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Catholics Joining The Episcopal Church

Discussion in 'Scripture,Tradition,Reason-Anglican & Old Catholic' started by Franny50, May 9, 2011.

  1. Franny50

    Franny50 franny50

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    How common is it for catholics to join the episcopal church.My maternal grandparents were episcopalian and I attended both churches growing up,but do not follow all of the catholic teachings.Would I have to be reconfirmed?
     
  2. New_Found_Faith

    New_Found_Faith Senior Veteran Supporter

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    A lot of Catholics join TEC. I was a Catholic who did so, as was my parish priest. You would not have to be reconfirmed. At most, you would be allowed to be formally "recieved" into TEC when the Bishop came to your parish at some point during the year if you would like to be. :)
     
  3. mark46

    mark46 Well-Known Member

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    About half of our large church are former Roman Catholics. My GUESS is that this is a very large part of new membership in Episcopal and Anglican churches in many parts of the US.

    Our family came from the Catholic to the TEC 2 1/2 years ago.
     
  4. Franny50

    Franny50 franny50

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    I was wondering what the difference is between a "high church" and a "low church",and whether or not some episcopal churches still offer private confession?
     
  5. Araceli

    Araceli Newbie

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    The Low church is more evangelical than liturgical and they also let women be ordained. As for the High Church, it varies. The High Churches commonly tend to disagree with women ordination. Some High Anglican Churches believe in the transubstantiation. Many of them also have private confession available. Some High Churches also honor Mary and pray to her and the saints. I'm Catholic, but I occasionally attend the local High Anglican church to pray along during their rosary hour. In a lot of ways, it's like Catholic-lite.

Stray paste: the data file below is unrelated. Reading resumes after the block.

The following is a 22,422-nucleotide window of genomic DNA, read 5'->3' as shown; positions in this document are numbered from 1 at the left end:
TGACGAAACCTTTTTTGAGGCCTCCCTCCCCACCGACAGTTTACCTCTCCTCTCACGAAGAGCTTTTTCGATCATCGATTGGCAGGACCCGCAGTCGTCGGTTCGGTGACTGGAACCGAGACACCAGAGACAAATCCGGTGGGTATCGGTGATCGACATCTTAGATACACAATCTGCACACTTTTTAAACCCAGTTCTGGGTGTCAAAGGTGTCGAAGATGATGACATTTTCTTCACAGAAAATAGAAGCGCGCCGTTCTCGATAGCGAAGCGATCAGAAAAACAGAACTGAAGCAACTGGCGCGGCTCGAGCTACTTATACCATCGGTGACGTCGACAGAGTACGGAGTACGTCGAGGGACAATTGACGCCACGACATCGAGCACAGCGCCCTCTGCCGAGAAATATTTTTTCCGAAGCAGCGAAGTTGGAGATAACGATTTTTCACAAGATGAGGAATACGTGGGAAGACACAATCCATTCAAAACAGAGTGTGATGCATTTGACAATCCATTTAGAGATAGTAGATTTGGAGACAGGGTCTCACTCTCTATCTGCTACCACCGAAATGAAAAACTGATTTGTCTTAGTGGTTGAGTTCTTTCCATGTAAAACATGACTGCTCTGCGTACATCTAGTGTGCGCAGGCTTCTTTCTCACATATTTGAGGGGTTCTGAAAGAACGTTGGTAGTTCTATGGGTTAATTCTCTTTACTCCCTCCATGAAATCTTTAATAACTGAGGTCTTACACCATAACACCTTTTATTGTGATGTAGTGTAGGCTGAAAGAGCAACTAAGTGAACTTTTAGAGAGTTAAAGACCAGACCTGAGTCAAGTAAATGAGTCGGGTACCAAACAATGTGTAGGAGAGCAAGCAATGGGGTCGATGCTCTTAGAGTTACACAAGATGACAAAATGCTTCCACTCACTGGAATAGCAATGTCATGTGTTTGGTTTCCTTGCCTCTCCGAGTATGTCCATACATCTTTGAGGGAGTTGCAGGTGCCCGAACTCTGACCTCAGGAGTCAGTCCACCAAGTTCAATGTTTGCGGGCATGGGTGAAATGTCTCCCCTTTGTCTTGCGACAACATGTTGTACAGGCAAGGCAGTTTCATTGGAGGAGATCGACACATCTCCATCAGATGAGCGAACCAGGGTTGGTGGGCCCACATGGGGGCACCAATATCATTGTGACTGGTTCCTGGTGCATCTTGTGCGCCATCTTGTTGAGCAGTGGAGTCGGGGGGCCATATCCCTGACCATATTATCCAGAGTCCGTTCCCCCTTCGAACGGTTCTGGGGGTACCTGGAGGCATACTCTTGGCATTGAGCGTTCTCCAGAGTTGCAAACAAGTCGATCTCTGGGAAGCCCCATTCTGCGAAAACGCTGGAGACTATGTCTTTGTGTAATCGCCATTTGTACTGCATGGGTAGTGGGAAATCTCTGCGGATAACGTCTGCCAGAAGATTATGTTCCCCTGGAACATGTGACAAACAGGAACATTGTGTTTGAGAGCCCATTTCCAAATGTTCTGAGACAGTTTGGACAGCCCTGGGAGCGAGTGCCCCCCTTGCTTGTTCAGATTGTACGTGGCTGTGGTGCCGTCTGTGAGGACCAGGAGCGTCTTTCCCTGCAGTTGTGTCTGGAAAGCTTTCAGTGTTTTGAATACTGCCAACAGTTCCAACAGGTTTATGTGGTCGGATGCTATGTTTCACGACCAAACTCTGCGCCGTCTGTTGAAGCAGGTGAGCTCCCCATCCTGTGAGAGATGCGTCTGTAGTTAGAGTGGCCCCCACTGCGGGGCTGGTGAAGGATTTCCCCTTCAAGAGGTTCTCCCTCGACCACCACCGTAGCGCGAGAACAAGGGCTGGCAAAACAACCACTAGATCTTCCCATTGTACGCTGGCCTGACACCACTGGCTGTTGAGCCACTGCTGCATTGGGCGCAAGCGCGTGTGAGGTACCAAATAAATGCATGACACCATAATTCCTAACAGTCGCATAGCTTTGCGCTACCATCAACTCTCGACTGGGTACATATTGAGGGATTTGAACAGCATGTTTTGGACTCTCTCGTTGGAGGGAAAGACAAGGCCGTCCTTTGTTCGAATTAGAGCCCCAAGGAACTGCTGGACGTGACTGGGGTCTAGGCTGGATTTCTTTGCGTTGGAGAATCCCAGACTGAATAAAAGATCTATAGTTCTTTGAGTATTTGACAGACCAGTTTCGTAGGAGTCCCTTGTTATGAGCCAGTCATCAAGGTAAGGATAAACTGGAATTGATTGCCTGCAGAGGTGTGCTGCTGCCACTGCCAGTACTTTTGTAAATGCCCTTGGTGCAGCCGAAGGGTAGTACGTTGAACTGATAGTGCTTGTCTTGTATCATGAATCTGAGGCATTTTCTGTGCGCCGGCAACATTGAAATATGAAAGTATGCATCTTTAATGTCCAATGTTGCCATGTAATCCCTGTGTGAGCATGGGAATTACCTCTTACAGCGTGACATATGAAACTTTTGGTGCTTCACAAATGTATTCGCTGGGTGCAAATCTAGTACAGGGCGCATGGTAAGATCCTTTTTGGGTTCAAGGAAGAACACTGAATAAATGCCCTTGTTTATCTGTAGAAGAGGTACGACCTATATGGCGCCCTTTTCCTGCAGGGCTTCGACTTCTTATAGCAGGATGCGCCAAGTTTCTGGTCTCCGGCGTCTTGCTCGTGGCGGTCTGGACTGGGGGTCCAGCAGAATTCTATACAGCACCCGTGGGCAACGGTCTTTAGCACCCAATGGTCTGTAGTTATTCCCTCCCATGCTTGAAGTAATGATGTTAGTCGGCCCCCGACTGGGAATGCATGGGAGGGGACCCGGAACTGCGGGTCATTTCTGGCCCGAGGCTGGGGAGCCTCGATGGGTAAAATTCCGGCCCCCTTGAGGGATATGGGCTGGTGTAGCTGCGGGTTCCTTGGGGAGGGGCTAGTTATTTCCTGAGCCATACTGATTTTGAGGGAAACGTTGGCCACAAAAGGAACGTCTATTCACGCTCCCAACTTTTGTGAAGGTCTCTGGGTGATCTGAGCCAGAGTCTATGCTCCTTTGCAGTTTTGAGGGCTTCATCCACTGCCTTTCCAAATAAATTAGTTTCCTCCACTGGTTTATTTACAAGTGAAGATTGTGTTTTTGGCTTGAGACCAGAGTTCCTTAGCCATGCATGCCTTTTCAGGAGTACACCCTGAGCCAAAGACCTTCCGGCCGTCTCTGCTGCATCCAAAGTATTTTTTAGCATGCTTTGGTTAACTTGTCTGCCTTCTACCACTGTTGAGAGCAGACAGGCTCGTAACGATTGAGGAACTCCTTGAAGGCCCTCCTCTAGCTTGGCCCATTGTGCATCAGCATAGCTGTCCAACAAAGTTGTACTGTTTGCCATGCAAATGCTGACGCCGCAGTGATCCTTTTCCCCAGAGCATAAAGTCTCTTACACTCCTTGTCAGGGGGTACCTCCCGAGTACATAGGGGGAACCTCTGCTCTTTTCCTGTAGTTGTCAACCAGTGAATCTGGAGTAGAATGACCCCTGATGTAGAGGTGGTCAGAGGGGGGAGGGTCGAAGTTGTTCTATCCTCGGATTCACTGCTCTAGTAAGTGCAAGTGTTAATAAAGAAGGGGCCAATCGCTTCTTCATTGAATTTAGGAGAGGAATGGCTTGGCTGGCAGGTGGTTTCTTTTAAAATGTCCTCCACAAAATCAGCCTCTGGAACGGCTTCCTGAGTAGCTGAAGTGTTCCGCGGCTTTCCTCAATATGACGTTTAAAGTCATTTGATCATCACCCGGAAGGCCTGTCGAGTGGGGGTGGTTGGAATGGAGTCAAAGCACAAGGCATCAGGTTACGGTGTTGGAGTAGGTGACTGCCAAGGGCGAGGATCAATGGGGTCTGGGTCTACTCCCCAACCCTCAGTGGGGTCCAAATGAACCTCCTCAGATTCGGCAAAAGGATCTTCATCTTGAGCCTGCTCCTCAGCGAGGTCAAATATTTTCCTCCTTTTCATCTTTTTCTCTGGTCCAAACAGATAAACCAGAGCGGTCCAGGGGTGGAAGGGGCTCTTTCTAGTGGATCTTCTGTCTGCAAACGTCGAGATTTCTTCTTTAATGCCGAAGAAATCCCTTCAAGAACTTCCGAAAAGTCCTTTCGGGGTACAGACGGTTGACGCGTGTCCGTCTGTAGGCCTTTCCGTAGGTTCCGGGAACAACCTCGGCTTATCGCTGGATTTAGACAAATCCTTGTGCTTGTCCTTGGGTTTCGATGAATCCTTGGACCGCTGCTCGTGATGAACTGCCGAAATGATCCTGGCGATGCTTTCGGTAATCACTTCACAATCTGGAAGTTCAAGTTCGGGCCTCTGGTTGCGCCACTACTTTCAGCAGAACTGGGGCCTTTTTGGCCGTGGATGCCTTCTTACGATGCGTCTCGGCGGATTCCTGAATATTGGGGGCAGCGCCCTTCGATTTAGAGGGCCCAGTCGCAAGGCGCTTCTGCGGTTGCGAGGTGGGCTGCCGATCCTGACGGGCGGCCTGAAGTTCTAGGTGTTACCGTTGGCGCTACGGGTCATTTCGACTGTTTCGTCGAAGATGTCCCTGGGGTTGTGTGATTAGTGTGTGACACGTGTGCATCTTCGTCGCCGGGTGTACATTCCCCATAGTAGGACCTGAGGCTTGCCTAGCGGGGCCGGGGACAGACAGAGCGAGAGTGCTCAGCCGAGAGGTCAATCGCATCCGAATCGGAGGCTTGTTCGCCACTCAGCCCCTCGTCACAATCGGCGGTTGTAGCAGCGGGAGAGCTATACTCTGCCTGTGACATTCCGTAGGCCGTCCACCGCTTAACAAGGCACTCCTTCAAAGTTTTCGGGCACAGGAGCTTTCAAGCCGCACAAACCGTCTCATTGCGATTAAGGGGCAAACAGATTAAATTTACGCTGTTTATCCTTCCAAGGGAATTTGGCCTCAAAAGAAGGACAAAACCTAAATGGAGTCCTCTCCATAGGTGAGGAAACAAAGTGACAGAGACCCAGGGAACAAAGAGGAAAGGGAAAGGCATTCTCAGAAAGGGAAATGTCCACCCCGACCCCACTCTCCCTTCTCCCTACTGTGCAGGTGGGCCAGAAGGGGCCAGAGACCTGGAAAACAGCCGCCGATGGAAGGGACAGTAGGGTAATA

6. EricOntario

    EricOntario Guest

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    I'm also a former Catholic who joined the Anglican Church. I go to a somewhat "high" church but there is no veneration of Mary or private confession in general. A church that makes those things part of everyday importance would have to be very high, I think, as it's not very common and not of great importance to most Anglicans (at least around here).
     
  7. ContraMundum

    ContraMundum Messianic Jewish Christian Supporter

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    Not always. In fact, the most "Low church/evangelical" diocese I know of on the planet (Sydney) does not, nor does the REC/FCofE either.
     
  8. Franny50

    Franny50 franny50

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    Are catholics who are not yet formally received into tec allowed to receive communion?
     
  9. MKJ

    MKJ Contributor

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    Yes, normally any baptized Christian who would receive in his own church would be allowed to.

    Mot priests will do private confession - they should - but often you will have to ask and make an appointment. It is more common in high churches. A few very Romish ones even have confessional booths.
     
  10. PaladinValer

    PaladinValer Traditional Orthodox Anglican

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    There are many Vatican Catholics who convert to the Anglican Communion. I do not know how exactly "common" it is, although my mother was an extremely nominal Roman Catholic who converted officially last Advent and I know of many Episcopalians and other Anglicans, both in the Communion and of the Continuing Churches, who came from the Vatican Catholic Church.

    As for Reconfirmation, that would not be necessary. We accept the validity and licity of all the sacraments of the Vatican Catholic Church. You need only be given a Rite of Reception whenever the Diocesan Bishop or an assisting or suffragen bishop were to given an official visit.

    They relate to one's churchship; how they prefer the liturgy. High churches such as myself enjoy a more traditional and elaborate liturgy, with smells, bells, and all the options. Low churches tend to have a more basic but still meaningful and even beautiful liturgy, which just the required parts. There is also the broad church, which is basically a meeting in the middle of the two extremes (and which most parishes and missions tend to be).